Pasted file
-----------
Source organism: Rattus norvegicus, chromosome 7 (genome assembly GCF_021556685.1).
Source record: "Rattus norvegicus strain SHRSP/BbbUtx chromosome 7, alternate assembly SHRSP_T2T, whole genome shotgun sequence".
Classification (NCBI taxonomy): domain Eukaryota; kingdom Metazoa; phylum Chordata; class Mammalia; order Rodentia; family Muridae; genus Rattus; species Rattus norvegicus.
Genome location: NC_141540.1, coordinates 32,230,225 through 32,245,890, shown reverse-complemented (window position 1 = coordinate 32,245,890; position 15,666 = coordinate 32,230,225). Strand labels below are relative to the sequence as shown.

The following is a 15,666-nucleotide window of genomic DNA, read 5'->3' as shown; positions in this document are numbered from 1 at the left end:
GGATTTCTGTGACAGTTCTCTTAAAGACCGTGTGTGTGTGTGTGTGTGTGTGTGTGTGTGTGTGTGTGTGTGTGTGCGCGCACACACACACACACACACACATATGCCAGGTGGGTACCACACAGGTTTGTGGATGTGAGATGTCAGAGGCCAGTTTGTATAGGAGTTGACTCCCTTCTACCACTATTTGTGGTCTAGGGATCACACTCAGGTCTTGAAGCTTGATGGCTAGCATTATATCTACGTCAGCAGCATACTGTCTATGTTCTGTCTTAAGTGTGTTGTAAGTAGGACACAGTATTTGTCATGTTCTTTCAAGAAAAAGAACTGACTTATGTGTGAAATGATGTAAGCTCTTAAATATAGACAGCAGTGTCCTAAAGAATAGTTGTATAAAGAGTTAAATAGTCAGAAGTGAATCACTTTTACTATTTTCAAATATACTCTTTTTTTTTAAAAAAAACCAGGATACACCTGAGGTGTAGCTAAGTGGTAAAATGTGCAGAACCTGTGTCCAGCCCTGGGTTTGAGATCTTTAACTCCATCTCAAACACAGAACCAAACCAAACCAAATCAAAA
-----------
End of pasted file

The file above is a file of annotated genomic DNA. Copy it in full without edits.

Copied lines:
Source organism: Rattus norvegicus, chromosome 7 (genome assembly GCF_021556685.1).
Source record: "Rattus norvegicus strain SHRSP/BbbUtx chromosome 7, alternate assembly SHRSP_T2T, whole genome shotgun sequence".
Classification (NCBI taxonomy): domain Eukaryota; kingdom Metazoa; phylum Chordata; class Mammalia; order Rodentia; family Muridae; genus Rattus; species Rattus norvegicus.
Genome location: NC_141540.1, coordinates 32,230,225 through 32,245,890, shown reverse-complemented (window position 1 = coordinate 32,245,890; position 15,666 = coordinate 32,230,225). Strand labels below are relative to the sequence as shown.

The following is a 15,666-nucleotide window of genomic DNA, read 5'->3' as shown; positions in this document are numbered from 1 at the left end:
GGATTTCTGTGACAGTTCTCTTAAAGACCGTGTGTGTGTGTGTGTGTGTGTGTGTGTGTGTGTGTGTGTGTGTGTGCGCGCACACACACACACACACACACATATGCCAGGTGGGTACCACACAGGTTTGTGGATGTGAGATGTCAGAGGCCAGTTTGTATAGGAGTTGACTCCCTTCTACCACTATTTGTGGTCTAGGGATCACACTCAGGTCTTGAAGCTTGATGGCTAGCATTATATCTACGTCAGCAGCATACTGTCTATGTTCTGTCTTAAGTGTGTTGTAAGTAGGACACAGTATTTGTCATGTTCTTTCAAGAAAAAGAACTGACTTATGTGTGAAATGATGTAAGCTCTTAAATATAGACAGCAGTGTCCTAAAGAATAGTTGTATAAAGAGTTAAATAGTCAGAAGTGAATCACTTTTACTATTTTCAAATATACTCTTTTTTTTTAAAAAAAACCAGGATACACCTGAGGTGTAGCTAAGTGGTAAAATGTGCAGAACCTGTGTCCAGCCCTGGGTTTGAGATCTTTAACTCCATCTCAAACACAGAACCAAACCAAACCAAATCAAAA